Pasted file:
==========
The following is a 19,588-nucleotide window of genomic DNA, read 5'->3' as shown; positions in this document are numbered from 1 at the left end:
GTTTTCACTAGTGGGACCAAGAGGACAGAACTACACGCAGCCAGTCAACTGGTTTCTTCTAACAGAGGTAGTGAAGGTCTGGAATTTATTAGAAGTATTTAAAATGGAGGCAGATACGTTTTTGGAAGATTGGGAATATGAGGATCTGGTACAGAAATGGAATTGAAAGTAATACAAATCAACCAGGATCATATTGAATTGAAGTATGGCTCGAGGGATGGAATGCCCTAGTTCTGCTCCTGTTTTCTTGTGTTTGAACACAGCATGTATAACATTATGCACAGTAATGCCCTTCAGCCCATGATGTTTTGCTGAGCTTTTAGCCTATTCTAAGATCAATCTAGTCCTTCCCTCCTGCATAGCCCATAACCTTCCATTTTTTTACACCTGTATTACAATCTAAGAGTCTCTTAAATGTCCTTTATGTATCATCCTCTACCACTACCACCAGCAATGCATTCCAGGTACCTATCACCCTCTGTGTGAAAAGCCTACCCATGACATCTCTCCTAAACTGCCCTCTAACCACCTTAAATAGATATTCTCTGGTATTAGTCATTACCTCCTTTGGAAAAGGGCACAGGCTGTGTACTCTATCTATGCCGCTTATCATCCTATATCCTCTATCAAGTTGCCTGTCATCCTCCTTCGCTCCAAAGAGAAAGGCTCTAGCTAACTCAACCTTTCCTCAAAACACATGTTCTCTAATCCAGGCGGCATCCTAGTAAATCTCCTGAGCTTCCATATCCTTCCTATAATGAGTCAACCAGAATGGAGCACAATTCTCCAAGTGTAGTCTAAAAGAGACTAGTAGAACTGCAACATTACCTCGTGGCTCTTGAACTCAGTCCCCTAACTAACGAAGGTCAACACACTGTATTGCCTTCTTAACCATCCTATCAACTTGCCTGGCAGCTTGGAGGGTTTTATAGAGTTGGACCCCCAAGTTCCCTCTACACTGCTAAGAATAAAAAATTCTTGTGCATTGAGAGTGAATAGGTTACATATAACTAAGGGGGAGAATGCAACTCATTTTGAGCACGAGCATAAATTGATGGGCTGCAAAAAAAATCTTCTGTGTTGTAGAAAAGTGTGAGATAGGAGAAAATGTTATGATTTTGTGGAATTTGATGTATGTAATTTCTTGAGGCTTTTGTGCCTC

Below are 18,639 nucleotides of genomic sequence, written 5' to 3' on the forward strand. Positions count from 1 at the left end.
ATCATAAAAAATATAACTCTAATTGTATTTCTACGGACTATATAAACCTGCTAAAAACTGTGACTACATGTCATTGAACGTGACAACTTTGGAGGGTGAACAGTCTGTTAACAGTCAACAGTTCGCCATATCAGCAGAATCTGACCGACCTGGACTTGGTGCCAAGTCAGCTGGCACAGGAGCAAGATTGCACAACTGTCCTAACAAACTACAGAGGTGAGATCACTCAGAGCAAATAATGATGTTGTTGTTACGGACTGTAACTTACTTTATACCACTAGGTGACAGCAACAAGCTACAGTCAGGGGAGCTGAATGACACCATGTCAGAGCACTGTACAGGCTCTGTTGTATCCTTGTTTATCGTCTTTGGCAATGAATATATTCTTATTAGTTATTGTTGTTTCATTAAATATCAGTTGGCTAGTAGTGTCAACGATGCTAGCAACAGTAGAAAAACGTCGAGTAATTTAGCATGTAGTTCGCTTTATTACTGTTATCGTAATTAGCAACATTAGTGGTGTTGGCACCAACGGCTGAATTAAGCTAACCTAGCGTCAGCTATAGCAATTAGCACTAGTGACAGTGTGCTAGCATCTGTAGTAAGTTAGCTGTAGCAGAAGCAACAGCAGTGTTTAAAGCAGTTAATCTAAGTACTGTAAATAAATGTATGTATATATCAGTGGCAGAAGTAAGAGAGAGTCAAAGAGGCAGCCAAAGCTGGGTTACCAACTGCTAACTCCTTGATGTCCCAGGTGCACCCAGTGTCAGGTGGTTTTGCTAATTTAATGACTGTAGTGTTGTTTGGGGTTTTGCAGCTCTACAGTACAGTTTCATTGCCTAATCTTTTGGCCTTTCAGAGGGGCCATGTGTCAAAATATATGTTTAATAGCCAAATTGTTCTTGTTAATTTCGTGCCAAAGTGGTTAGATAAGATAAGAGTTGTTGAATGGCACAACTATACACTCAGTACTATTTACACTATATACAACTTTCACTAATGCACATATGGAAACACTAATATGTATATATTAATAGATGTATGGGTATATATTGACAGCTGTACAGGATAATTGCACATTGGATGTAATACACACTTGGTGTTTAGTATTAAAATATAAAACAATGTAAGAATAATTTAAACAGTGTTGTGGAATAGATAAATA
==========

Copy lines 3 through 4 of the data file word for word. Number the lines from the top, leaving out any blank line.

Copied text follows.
Below are 18,639 nucleotides of genomic sequence, written 5' to 3' on the forward strand. Positions count from 1 at the left end.
ATCATAAAAAATATAACTCTAATTGTATTTCTACGGACTATATAAACCTGCTAAAAACTGTGACTACATGTCATTGAACGTGACAACTTTGGAGGGTGAACAGTCTGTTAACAGTCAACAGTTCGCCATATCAGCAGAATCTGACCGACCTGGACTTGGTGCCAAGTCAGCTGGCACAGGAGCAAGATTGCACAACTGTCCTAACAAACTACAGAGGTGAGATCACTCAGAGCAAATAATGATGTTGTTGTTACGGACTGTAACTTACTTTATACCACTAGGTGACAGCAACAAGCTACAGTCAGGGGAGCTGAATGACACCATGTCAGAGCACTGTACAGGCTCTGTTGTATCCTTGTTTATCGTCTTTGGCAATGAATATATTCTTATTAGTTATTGTTGTTTCATTAAATATCAGTTGGCTAGTAGTGTCAACGATGCTAGCAACAGTAGAAAAACGTCGAGTAATTTAGCATGTAGTTCGCTTTATTACTGTTATCGTAATTAGCAACATTAGTGGTGTTGGCACCAACGGCTGAATTAAGCTAACCTAGCGTCAGCTATAGCAATTAGCACTAGTGACAGTGTGCTAGCATCTGTAGTAAGTTAGCTGTAGCAGAAGCAACAGCAGTGTTTAAAGCAGTTAATCTAAGTACTGTAAATAAATGTATGTATATATCAGTGGCAGAAGTAAGAGAGAGTCAAAGAGGCAGCCAAAGCTGGGTTACCAACTGCTAACTCCTTGATGTCCCAGGTGCACCCAGTGTCAGGTGGTTTTGCTAATTTAATGACTGTAGTGTTGTTTGGGGTTTTGCAGCTCTACAGTACAGTTTCATTGCCTAATCTTTTGGCCTTTCAGAGGGGCCATGTGTCAAAATATATGTTTAATAGCCAAATTGTTCTTGTTAATTTCGTGCCAAAGTGGTTAGATAAGATAAGAGTTGTTGAATGGCACAACTATACACTCAGTACTATTTACACTATATACAACTTTCACTAATGCACATATGGAAACACTAATATGTATATATTAATAGATGTATGGGTATATATTGACAGCTGTACAGGATAATTGCACATTGGATGTAATACACACTTGGTGTTTAGTATTAAAATATAAAACAATGTAAGAATAATTTAAACAGTGTTGTGGAATAGATAAATA